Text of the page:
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Reservists Might Be Used in Afghanistan To Fill Civilian Jobs

By Karen DeYoung
Washington Post Staff Writer
Thursday, April 23, 2009

Military reservists may be asked to volunteer to fill many of the hundreds of additional U.S. civilian positions in Afghanistan called for in the Obama administration's strategy for that nation and neighboring Pakistan, officials said yesterday.

Although the State Department is still recruiting agronomists, engineers, accountants and other experts for Afghanistan, "pressure coming from the president for action is making us consider that some of the people might come from the reserves," one senior administration official said.

In announcing his plan last month, Obama called for a "dramatic" increase in civilian aid and development workers, and the goal is to send several hundred by the end of this fiscal year. The administration's supplemental funding bill submitted to Congress last week requested $80 million to pay for transferring some State Department employees from other postings, recruiting volunteers from other government agencies such as the Agriculture and Justice departments, and hiring others in newly established "fulltime, temporary" government positions.

But while those efforts are proceeding, "there has been widespread, legitimate concern that AID [the U.S. Agency for International Development] and other civilian agencies would not be able to put enough people there fast enough," said Richard C. Holbrooke, the administration's special envoy for Afghanistan and Pakistan.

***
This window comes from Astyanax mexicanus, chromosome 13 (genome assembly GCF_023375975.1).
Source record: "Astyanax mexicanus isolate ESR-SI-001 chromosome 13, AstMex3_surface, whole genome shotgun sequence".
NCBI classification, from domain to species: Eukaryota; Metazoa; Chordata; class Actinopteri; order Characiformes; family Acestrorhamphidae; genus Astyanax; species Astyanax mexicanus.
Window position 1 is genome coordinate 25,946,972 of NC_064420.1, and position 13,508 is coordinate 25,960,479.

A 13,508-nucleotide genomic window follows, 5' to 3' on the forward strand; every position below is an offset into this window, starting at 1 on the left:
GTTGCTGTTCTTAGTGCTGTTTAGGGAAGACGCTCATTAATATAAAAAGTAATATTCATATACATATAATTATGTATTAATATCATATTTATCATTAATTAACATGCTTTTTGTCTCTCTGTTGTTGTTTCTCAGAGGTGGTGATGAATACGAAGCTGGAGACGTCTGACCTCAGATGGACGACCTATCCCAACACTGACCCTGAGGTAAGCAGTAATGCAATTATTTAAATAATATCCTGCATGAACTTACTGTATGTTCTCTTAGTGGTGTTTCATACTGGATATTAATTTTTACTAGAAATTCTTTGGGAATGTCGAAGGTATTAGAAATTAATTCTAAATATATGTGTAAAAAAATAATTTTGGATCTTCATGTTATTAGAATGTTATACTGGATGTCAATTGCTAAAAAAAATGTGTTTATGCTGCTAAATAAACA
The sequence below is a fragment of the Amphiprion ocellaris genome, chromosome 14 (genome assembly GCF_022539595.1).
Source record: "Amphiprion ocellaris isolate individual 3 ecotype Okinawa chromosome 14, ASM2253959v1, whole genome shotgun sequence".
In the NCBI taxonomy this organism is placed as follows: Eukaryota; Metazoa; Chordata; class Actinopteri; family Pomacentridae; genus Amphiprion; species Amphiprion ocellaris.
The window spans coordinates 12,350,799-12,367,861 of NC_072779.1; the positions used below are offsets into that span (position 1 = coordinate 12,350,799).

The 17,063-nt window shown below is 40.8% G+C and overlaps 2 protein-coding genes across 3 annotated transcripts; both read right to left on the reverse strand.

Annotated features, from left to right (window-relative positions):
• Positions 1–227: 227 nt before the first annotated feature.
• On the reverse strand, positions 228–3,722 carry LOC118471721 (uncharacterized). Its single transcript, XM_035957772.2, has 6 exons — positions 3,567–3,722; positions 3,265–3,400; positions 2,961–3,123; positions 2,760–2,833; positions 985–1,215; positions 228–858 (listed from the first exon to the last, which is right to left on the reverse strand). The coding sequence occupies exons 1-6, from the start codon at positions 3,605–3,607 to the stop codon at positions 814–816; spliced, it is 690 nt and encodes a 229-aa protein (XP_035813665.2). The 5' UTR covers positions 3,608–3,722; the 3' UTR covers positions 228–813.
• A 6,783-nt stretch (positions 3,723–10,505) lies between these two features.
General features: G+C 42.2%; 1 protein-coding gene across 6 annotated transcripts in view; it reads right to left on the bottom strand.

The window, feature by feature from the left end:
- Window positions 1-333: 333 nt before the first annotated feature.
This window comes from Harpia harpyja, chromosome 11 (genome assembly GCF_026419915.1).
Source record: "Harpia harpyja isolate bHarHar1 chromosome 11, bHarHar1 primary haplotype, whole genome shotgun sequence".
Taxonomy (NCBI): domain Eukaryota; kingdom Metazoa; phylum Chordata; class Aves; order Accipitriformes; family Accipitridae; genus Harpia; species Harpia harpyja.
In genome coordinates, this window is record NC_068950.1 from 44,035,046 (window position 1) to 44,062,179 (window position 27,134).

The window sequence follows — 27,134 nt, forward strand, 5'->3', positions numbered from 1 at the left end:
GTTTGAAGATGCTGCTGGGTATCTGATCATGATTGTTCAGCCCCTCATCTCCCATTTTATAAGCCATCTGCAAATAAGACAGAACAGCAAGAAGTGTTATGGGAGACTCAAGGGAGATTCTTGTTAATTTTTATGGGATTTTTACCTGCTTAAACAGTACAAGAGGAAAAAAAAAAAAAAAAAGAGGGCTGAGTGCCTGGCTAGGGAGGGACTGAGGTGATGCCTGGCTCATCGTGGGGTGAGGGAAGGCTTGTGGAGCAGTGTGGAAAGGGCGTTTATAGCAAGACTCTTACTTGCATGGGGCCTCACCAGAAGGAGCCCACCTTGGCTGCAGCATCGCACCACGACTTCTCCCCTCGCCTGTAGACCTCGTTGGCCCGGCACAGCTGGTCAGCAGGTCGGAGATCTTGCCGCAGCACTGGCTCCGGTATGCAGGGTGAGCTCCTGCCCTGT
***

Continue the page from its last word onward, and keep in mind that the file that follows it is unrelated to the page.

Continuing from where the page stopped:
Defense Secretary Robert M. Gates and Secretary of State Hillary Rodham Clinton this week discussed the possibility of identifying reservists in civilian fields and inviting them to volunteer for the jobs provided certain conditions could be met.

The State Department, officials said, wants the reservists to dress in civilian clothes and to report up a civilian chain of command reaching to an overall civilian coordinator who would supervise all nonmilitary U.S. programs in Afghanistan. Clinton plans to name Foreign Service officer Earl Anthony Wayne, currently U.S. ambassador to Argentina, to the post.

State has also asked the Pentagon to consider a flexible rotation schedule that would allow for assignments longer than the several months that mark many reserve tours. Officials said that it was not yet clear whether any of the State Department's requests were possible within military reserve rules and that Gates had assigned a study of the issue.

Afghan Finance Minister Omar Zakhilwal yesterday presented the administration and the World Bank with a 40-page plan requesting at least 700 new civilian experts from the United States and elsewhere to work on government capacity-building. "To assist the United States and other allies in deploying a 'civilian surge,' " Zakhilwal wrote in a cover letter to the plan, his government had compiled its own list of needed "technical advisers," included in the document.

Although the administration expects to increase overall investment in U.S. "capacity to deploy civilian expertise abroad . . . we're going to be playing a game of catch-up" until that is accomplished, Michelle Flournoy, undersecretary of defense for policy, said Tuesday in a speech at the Center for Strategic and International Studies. For now, she said, "we are going to be looking to a whole host of stopgap measures."

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